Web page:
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What the Darkness Is

Friday, 22 September 2017

Fantasy short story What the Darkness Is is published by Metaphorosis magazine today, my second appearance in the magazine after The Stars are Tiny Lights on a Perfect Black Dome last year.





This is one of my favourite short stories. Sometimes a completed story ends up in a different place to that originally intended. The darn things have a life of their own. This one, though, I feel like I nailed. Couldn't be prouder of it.

There's a nice review of it from a reader already: "loved this brilliant story about the power of storytelling! It made my morning."

Happy with that. You can read the story here.

Story published in Analog

Wednesday, 6 September 2017


I have a story published in Analog. Yowza, I enjoyed writing that sentence...

My tale Climbing Olympus appears in the September/October 2017 issue of the magazine. It's a short story sale of "now I can die happy" proportions.






Analog, publisher of science fiction and fact since its launch back in 1930, was the original home of Anne McCaffrey's dragon stories, Frank Herbert's Dune universe and Orson Scott Card's Ender's Game. And now, a story of mine.

Thrilled, absolutely thrilled...





Godstar completed

Sunday, 3 September 2017

So for the past year I've been mainly working on Godstar, a galaxy-spanning science fiction novel that harks back to the golden age of SF stories with big, cool ideas and vast spans of time and weird aliens. I've enjoyed writing it immensely and I'm thrilled to have completed it (if a book can ever be considered "complete"). At 122,000 words it's the longest thing I've ever written.

I've already started submitting the novel to agents. Got a good feeling about this one. Watch this space...

Amazon Review Policy Madness

Saturday, 12 August 2017

Pretty obviously, Amazon get a lot of things right, and they offer a valuable platform to indie and hybrid authors, as well as your traditional publishers. But they do also get some things badly, badly wrong.

A case in point: there's a review on the UK Amazon store of my Cloven Land trilogy that contains a major plot spoiler. There's a character in the books who is not what they seem, and I very carefully seeded subtle clues and hints throughout the trilogy before making the big reveal at the end. This review baldly states who that character is as well as their true nature. Grrr. It's hugely frustrating that someone would do that. By the sound of it the reader missed all my hints and just assumed I'd bunged in the surprise with no forethought. Doesn't justify what they did but maybe makes it more understandable.

What's really bad, though, is that it turns out plot spoliers do not contravene Amazon review guidelines. Seriously. They won't remove the review, or ask the author to amend it, or even put some sort of "Warning: plot spoilers" tag on it. So, if I post a review of a whodunnit and state who the killer is, that's absolutely fine by Amazon. I think that's pretty shocking.

Obviously Amazon can't be expected to read every book and look for spoilers. But if the author says a review contains a significant spoiler, then Amazon should surely respect that. I can't help wondering if they'd react differently if a major publisher quibbled over a review.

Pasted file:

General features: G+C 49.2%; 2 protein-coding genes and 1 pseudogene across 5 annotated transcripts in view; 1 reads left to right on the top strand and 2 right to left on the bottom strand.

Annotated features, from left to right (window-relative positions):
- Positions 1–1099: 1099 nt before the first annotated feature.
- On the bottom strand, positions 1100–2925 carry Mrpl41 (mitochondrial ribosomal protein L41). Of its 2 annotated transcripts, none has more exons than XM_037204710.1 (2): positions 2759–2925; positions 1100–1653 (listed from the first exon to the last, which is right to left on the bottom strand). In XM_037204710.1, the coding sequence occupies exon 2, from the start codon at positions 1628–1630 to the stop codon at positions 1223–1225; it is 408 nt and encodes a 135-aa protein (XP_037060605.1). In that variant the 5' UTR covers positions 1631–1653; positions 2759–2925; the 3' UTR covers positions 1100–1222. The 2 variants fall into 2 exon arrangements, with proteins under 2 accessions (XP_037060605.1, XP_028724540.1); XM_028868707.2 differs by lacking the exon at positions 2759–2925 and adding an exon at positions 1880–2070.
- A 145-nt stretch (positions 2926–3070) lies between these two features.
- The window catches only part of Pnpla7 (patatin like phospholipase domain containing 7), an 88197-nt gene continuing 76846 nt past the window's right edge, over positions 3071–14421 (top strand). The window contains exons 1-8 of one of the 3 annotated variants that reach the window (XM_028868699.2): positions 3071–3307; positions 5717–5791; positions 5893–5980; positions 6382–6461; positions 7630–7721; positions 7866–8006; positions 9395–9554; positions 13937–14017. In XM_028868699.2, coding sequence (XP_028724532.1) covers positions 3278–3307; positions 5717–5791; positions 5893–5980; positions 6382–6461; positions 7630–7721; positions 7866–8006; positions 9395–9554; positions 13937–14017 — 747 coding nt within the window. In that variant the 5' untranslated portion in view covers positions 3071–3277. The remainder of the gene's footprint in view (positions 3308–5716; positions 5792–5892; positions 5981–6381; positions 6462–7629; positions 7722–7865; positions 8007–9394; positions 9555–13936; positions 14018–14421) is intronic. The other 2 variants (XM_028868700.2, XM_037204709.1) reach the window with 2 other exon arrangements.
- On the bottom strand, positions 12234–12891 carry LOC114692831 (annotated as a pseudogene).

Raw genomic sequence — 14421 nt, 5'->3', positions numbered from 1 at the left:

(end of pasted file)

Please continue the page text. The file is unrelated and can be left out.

Disappointing, Amazon. This policy is wrong and needs to be changed.

Fantasy Short Story Sale

Sunday, 4 June 2017

Just signed contracts with Metaphorosis magazine - home of  beautifully written science fiction and fantasy with humor, emotion, and wit - for my fantasy short story What The Darkness Is.




This will be my second appearance in the magazine, following on from The Stars are Tiny Lights on a Perfect Black Dome last year.

Our Plan is (Still) Working Perfectly

When Milo James Fowler, Neil Vogler, and I released Future City Blues a while back, it was our hope that these three tales would entice readers to purchase other books in our respective series. And it worked, for the most part. Not a massive amount of downloads, but a trickle. Now here we are, two years later, and the downloads continue. Just this month, we received the following reviews from satisfied customers:



"Each of the stories in this book feature interesting concepts about the future (near future) and an intriguing mystery. Each is part of a larger series, which I love since I'm always looking for new series to read. All are well-written, with fast-paced plots and entertaining characters. I thoroughly enjoyed every story and immediately downloaded other books by each author. Yes, these stories were that good."

"Although each short story is a bit of a tease, encouraging us to buy full length versions, or simply more from the same authors, I felt they all stood alone - and yes, I do want to buy the full versions and more from these authors! Each story pulled me in nicely - I enjoy sci-fi, and I enjoy noir, so what could possibly go wrong? Well written, with interesting story ideas. Recommended."


Unlike hardcovers and paperbacks that gather dust in bookstores and find themselves shipped back to publishers if they don't sell well, eBooks continue building momentum as readers discover them. Want to check out Future City Blues for yourself? Did I mention it's FREE? Enjoy.


Body of Work reprinted

Monday, 22 May 2017

My short story Body of Work - magic realism if it's anything - has been reprinted in Mrs Rochester's Attic, published by Red Lighthouse.




The book is a collection of short stories inspired by the ill-fated first Mrs Rochester in Charlotte Bronte’s Jane Eyre. Great to see my story published again, and to be associated with such a fine venture.